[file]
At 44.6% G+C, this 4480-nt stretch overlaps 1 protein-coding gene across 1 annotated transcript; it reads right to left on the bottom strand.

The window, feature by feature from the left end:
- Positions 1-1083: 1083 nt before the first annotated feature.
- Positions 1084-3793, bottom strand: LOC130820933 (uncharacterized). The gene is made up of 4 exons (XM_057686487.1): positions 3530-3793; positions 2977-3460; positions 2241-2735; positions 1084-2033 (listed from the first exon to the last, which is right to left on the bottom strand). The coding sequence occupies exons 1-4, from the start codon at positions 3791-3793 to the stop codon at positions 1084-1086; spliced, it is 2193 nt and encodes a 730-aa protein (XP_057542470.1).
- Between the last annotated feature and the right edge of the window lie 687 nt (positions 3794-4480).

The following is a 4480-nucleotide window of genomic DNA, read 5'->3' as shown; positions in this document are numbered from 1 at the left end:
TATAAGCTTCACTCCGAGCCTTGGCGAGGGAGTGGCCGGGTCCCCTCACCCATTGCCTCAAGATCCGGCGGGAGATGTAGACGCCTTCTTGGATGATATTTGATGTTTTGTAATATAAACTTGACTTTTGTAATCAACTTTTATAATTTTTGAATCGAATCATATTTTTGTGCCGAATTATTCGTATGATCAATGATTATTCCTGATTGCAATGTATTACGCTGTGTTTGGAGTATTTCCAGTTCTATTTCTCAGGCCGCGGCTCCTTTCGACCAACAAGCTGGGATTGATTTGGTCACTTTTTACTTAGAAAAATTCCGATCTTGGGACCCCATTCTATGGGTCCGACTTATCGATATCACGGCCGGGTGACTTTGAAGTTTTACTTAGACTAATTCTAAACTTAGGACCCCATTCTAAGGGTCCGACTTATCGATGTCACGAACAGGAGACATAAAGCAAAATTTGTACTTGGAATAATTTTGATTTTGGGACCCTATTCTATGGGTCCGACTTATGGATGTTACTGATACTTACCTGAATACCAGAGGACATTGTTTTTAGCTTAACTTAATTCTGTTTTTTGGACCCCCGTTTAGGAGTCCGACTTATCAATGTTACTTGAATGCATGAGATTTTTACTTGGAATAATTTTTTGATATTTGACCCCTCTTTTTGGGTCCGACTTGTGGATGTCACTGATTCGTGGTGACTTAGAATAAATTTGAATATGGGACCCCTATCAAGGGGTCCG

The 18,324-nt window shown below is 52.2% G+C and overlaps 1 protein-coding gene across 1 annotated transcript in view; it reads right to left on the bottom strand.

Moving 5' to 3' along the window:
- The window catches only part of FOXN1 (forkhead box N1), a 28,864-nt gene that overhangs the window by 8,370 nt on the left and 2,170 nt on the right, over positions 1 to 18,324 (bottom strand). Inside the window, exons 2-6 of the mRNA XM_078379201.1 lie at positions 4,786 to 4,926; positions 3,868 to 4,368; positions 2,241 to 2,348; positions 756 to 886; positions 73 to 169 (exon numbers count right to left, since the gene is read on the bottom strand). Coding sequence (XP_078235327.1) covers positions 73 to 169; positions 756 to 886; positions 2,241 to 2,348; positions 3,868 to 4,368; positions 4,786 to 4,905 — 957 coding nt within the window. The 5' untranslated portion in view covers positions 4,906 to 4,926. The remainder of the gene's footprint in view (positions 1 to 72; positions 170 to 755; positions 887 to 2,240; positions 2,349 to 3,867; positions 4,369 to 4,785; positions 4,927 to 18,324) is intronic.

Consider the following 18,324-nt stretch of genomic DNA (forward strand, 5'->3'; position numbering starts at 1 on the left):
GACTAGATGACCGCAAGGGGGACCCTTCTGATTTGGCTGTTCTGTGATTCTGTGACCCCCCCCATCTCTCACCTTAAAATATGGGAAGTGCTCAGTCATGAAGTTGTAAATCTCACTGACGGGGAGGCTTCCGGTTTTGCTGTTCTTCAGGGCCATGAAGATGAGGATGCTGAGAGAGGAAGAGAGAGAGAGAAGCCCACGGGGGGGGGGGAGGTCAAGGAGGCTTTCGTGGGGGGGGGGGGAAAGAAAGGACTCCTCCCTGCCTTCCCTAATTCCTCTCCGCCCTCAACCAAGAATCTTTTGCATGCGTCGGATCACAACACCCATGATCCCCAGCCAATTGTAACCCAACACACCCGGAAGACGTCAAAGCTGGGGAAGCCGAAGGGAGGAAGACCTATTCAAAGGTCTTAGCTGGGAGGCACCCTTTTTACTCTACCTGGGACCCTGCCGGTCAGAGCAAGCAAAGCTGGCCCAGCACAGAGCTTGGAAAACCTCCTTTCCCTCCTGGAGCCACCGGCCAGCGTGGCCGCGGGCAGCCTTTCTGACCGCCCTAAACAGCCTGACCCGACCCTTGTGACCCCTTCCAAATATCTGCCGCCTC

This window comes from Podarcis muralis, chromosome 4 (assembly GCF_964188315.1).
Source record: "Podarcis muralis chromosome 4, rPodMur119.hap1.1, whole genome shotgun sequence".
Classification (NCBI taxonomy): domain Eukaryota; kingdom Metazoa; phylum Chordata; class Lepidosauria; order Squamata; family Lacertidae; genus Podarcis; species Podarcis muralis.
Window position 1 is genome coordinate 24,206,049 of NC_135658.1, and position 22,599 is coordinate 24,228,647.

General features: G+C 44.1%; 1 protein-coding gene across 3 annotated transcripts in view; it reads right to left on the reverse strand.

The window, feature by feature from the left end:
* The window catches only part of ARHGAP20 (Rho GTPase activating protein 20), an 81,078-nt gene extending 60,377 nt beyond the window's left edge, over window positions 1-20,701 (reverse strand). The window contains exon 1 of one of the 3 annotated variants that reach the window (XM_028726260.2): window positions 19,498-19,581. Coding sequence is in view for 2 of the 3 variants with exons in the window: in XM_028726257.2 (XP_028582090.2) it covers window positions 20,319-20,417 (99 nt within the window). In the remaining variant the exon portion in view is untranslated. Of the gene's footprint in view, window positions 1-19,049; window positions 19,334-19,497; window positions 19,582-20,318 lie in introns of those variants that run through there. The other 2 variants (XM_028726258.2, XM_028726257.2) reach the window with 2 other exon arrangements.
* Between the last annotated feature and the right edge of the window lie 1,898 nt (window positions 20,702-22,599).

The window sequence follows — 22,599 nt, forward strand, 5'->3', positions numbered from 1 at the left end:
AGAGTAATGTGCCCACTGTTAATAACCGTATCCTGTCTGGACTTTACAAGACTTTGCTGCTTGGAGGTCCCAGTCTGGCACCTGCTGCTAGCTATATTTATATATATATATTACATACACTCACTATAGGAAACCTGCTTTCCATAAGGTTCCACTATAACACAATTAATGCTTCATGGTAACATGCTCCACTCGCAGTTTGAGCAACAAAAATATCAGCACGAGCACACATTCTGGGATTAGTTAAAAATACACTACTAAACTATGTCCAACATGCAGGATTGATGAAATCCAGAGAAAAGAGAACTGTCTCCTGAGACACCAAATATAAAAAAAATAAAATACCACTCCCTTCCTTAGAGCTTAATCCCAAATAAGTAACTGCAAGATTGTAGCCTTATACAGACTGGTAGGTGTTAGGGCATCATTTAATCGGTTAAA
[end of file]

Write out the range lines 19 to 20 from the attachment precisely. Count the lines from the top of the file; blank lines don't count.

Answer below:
* The window catches only part of ARHGAP20 (Rho GTPase activating protein 20), an 81,078-nt gene extending 60,377 nt beyond the window's left edge, over window positions 1-20,701 (reverse strand). The window contains exon 1 of one of the 3 annotated variants that reach the window (XM_028726260.2): window positions 19,498-19,581. Coding sequence is in view for 2 of the 3 variants with exons in the window: in XM_028726257.2 (XP_028582090.2) it covers window positions 20,319-20,417 (99 nt within the window). In the remaining variant the exon portion in view is untranslated. Of the gene's footprint in view, window positions 1-19,049; window positions 19,334-19,497; window positions 19,582-20,318 lie in introns of those variants that run through there. The other 2 variants (XM_028726258.2, XM_028726257.2) reach the window with 2 other exon arrangements.
* Between the last annotated feature and the right edge of the window lie 1,898 nt (window positions 20,702-22,599).